Publication Date

1996

Document Type

Dissertation/Thesis

First Advisor

Marett, James R.

Degree Name

M.S. (Master of Science)

Department

Department of Physical Education

LCSH

Exercise tests||Exercise--Equipment and supplies||Exercise--Physiological aspects

Abstract

To determine if differences existed between ratings of perceived exertion (RPE) obtained during StairMaster (SM) and treadmill (TM) exercise, nine subjects (2 males, 7 females) 18-30 yr of age performed 21 min of continuous exercise at approximately 60% VC>2max on each mode. Before testing, subjects were extensively trained on each mode and familiarized with testing procedures. During the SM and TM continuous exercise bouts, heart rate (HR) and RPE were measured every 3 min. Results indicated that SM exercise elicited significantly higher HR and RPE (P < 0.05) compared to TM exercise (143.2 ? 13.1 beatsmin-1 vs 135.0 ? 14.3 beatsmin-i; 12.7 ? 2.0 vs 11.6 ? 2.2). HR and RPE across time for SM and TM did not differ (P > 0.05). A mode x time interaction effect was apparent for TM 6-min RPE (11.0 ? 2.1 vs 11.8 ? 1.9; P < 0.05). HR and RPE for SM were more highly correlated than HR and RPE for TM (r = 0.78 vs r = 0.46; P < 0.05). The results of this study suggest that, moderate-intensity SM exercise at the same relative intensity was physiologically (HR) and perceptually (RPE^ harder than moderate-intensity TM exercise. The 6-20 RPE scale was found to be reliable for SM exercise (r = 0.78).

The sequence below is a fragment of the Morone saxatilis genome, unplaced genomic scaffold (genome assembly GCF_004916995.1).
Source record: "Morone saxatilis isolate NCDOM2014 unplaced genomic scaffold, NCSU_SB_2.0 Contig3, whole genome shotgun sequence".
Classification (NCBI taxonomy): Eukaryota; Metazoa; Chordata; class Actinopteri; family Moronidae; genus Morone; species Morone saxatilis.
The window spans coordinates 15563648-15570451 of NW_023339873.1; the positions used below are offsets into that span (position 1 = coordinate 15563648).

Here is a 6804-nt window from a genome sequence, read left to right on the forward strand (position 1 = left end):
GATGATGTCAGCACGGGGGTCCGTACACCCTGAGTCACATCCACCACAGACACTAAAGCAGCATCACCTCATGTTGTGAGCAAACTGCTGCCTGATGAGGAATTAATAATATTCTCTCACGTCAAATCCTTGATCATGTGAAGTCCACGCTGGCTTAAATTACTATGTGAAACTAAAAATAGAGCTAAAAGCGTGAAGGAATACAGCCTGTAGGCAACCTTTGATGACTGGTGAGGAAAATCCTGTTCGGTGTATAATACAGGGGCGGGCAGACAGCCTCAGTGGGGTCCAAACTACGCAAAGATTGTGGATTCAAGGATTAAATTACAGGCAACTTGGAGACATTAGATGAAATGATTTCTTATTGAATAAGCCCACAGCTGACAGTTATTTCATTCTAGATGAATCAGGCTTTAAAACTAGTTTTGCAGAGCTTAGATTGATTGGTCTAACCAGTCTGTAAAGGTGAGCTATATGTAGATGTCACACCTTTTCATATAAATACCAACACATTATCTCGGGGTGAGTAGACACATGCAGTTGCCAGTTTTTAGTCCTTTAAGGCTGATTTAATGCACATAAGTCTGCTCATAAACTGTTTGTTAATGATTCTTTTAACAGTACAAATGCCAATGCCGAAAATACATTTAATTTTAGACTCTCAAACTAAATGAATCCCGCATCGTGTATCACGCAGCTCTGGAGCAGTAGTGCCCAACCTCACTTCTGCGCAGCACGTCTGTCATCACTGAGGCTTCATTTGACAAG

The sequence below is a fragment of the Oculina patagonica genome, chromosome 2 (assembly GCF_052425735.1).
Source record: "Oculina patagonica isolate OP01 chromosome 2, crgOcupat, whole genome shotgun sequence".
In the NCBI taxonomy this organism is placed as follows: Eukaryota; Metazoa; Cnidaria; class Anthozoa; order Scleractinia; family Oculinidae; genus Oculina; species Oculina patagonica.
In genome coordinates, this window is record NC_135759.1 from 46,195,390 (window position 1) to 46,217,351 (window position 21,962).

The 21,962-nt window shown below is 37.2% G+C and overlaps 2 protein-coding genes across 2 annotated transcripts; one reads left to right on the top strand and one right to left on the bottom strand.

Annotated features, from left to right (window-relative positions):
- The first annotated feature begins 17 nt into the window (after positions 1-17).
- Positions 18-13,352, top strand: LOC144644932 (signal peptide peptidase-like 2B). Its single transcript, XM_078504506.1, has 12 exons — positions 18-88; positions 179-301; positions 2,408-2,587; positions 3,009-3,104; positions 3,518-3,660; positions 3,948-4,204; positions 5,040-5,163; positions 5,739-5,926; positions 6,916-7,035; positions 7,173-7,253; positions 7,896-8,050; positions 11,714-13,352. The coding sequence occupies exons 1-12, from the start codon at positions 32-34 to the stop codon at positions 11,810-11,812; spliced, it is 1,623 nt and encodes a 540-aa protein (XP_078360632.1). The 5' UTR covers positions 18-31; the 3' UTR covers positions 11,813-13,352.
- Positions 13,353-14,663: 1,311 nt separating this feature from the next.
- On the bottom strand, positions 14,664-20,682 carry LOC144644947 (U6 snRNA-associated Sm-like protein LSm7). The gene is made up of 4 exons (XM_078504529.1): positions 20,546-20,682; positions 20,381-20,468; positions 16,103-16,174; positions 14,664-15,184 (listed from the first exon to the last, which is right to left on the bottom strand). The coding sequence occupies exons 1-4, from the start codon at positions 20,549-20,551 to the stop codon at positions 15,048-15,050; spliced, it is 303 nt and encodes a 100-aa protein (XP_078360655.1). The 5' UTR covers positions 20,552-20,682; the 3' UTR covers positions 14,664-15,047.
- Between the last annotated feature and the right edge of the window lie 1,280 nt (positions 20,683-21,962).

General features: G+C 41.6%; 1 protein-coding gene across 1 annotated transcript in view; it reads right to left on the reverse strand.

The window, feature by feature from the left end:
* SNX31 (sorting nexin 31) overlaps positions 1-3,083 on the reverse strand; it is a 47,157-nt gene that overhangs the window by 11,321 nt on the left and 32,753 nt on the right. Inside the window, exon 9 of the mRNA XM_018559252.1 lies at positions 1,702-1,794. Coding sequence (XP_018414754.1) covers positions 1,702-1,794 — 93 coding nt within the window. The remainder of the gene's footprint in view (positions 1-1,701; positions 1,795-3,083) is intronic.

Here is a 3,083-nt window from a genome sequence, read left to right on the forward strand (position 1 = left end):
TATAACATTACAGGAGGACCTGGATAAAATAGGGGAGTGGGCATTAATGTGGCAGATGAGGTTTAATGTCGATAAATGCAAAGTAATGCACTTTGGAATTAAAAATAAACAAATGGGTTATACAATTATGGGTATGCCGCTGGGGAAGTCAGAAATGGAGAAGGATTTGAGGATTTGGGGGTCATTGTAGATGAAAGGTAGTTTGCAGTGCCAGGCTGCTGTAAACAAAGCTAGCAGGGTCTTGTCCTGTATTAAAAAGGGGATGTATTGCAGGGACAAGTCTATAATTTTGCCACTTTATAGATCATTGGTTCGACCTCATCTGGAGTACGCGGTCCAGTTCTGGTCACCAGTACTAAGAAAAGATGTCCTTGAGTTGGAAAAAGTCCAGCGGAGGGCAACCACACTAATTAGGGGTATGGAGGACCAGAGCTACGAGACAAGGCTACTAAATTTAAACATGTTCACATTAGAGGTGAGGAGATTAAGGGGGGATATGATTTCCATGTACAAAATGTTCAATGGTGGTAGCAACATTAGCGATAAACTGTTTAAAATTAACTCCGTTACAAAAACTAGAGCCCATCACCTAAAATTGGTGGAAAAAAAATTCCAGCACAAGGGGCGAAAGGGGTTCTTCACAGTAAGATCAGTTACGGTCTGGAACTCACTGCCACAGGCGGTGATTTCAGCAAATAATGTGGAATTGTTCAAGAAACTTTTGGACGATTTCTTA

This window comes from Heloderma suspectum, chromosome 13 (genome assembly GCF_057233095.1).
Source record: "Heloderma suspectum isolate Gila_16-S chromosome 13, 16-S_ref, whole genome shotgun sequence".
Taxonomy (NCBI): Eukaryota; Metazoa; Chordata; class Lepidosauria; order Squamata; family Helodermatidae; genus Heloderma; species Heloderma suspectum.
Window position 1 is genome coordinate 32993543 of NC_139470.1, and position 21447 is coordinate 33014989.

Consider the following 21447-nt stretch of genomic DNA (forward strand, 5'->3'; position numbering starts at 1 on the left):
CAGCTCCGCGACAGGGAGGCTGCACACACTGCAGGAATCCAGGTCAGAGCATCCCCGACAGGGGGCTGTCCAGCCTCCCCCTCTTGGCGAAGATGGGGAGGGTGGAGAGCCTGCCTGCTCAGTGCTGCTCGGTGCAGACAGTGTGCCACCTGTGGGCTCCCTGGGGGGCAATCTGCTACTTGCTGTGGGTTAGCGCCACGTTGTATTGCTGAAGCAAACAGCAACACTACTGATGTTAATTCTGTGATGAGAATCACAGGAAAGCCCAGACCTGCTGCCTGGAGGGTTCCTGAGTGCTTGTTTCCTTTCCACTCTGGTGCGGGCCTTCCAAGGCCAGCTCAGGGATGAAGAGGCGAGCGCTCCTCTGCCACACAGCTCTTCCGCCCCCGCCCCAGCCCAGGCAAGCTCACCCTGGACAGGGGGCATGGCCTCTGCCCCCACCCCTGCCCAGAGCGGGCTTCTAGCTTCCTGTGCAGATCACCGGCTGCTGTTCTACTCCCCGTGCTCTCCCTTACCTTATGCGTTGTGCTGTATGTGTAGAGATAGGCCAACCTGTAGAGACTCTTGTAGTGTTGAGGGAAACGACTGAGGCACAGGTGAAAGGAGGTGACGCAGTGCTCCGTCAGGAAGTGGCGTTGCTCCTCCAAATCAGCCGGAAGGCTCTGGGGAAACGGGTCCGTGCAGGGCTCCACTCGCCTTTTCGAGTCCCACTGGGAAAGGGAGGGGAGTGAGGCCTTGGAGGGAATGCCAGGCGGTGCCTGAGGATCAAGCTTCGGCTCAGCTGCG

Comments

Includes bibliographical references (pages [78]-85)

Extent

vii, 132 pages

Language

eng

Publisher

Northern Illinois University

Rights Statement

In Copyright

Rights Statement 2

NIU theses are protected by copyright. They may be viewed from Huskie Commons for any purpose, but reproduction or distribution in any format is prohibited without the written permission of the authors.

Media Type

Text

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